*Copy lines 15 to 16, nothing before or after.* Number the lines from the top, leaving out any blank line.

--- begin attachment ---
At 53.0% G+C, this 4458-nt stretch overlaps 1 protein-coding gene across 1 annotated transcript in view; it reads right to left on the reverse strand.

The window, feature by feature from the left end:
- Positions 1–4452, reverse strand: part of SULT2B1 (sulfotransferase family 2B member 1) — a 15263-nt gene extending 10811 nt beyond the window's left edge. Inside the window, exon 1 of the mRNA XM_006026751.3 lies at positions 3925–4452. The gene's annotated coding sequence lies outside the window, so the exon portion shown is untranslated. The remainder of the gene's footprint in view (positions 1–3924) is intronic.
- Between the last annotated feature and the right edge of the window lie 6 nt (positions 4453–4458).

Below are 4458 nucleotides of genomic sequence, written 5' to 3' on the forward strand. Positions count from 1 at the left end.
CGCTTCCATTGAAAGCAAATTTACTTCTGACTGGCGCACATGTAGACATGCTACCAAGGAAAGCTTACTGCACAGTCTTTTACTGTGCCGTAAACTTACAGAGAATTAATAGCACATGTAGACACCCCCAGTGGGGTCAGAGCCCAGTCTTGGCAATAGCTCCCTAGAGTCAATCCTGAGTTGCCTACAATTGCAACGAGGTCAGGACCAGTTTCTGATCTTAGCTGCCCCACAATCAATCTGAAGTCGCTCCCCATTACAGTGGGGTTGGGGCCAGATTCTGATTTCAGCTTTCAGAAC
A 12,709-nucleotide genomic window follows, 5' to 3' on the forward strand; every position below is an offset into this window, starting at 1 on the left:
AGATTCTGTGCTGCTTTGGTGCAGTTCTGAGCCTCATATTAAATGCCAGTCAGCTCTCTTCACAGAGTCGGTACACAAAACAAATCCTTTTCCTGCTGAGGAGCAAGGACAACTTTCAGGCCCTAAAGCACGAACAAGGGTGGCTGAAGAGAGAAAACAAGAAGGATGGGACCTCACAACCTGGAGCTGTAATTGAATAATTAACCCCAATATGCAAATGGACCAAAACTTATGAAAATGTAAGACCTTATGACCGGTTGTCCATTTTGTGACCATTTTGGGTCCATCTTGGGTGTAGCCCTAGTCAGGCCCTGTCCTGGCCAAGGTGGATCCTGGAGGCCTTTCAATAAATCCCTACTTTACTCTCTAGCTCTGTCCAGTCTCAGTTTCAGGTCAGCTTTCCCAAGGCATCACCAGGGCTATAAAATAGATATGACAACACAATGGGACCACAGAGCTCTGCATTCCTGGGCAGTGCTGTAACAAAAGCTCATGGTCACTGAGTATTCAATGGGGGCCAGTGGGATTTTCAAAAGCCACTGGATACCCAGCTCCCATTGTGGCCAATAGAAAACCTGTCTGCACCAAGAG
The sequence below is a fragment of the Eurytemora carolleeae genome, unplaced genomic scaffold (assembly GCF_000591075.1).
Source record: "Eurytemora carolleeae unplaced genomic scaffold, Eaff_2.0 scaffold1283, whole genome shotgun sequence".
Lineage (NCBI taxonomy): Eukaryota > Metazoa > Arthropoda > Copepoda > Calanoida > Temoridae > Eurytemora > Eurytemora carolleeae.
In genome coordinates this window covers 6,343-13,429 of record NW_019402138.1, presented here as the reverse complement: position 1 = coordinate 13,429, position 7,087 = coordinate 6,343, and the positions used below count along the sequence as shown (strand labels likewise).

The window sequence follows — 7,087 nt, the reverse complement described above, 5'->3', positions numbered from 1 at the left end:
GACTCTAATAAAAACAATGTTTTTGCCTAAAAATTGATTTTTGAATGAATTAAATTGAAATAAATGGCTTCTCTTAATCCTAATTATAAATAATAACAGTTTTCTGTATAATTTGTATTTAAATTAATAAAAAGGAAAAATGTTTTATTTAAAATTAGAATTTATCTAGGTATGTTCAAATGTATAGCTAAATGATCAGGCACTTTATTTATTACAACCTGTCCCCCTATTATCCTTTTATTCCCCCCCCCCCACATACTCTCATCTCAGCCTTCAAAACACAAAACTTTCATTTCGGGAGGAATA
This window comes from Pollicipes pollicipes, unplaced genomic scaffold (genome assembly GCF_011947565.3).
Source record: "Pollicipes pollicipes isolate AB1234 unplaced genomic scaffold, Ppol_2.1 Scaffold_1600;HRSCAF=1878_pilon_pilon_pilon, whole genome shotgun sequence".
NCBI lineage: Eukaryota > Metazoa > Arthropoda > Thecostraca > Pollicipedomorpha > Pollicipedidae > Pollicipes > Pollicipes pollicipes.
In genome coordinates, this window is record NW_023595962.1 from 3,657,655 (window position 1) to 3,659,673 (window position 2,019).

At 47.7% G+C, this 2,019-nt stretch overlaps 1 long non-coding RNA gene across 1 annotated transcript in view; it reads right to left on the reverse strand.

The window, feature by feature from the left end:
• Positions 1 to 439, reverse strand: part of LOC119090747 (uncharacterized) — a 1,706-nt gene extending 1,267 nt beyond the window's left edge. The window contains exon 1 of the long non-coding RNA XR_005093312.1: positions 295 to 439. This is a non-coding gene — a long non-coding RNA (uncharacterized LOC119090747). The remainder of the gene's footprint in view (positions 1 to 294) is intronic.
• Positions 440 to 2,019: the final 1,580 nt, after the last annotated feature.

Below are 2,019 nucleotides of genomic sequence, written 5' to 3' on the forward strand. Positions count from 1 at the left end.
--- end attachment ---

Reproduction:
This window comes from Pollicipes pollicipes, unplaced genomic scaffold (genome assembly GCF_011947565.3).
Source record: "Pollicipes pollicipes isolate AB1234 unplaced genomic scaffold, Ppol_2.1 Scaffold_1600;HRSCAF=1878_pilon_pilon_pilon, whole genome shotgun sequence".